In this Sept. 26, 2016, photo, Democratic presidential candidate Hillary Clinton answers a question during the presidential debate with Republican presidential candidate Donald Trump at Hofstra University in Hempstead, N.Y. (AP Photo/David Goldman)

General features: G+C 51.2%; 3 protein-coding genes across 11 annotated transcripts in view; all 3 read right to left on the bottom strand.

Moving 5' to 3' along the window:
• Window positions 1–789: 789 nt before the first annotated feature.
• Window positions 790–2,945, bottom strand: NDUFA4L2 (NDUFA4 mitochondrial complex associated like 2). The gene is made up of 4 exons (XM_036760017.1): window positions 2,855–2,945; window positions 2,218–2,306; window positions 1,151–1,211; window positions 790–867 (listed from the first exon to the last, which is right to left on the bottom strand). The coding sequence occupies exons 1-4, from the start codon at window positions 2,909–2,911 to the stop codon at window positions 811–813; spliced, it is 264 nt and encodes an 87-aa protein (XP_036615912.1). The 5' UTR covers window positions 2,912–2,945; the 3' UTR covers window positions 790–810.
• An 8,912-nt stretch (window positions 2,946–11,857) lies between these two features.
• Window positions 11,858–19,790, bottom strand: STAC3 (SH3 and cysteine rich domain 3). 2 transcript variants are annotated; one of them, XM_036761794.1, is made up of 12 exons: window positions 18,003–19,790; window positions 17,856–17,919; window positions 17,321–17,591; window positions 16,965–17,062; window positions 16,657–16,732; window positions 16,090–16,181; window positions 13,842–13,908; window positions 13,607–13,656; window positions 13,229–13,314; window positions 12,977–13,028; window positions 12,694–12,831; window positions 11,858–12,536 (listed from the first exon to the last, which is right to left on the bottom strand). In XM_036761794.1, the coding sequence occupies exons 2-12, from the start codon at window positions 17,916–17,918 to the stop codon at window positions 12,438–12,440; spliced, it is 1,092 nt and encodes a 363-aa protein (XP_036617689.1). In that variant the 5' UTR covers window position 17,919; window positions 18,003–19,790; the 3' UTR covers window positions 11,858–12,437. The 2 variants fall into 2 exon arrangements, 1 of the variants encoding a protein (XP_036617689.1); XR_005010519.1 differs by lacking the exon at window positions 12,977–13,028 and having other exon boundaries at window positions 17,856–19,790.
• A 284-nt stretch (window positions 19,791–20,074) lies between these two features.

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More people are seeking or casting early ballots in the critical states of North Carolina and Florida than at this point in 2012, with Hillary Clinton the likely benefactor, as early voting shows signs of surging nationwide.Traditionally Republicans have done better initially with early mail-in ballots, before Democrats surpass them once in-person early voting begins.That's up from 8,326 ballots returned during a similar period in 2012 .At this point in 2012, Republicans had opened a wide lead over Democrats in returned ballots, 49 percent to 32 percent, leading to Mitt Romney's narrow win that state. While Romney was boosted by older whites who voted early by mail, white voters so far have been down this year, to 82 percent from 86 percent of submitted ballots. Black voters, more likely to cast ballots in person, were higher at 12 percent.Florida doesn't start absentee balloting until Tuesday, but already a record 2.5 million voters have requested ballots. Republicans are ahead in ballot requests, 43 percent to 38 percent.Trump is counting on that district's one electoral vote as part of his narrow path to the 270 electoral votes needed to win the presidency.
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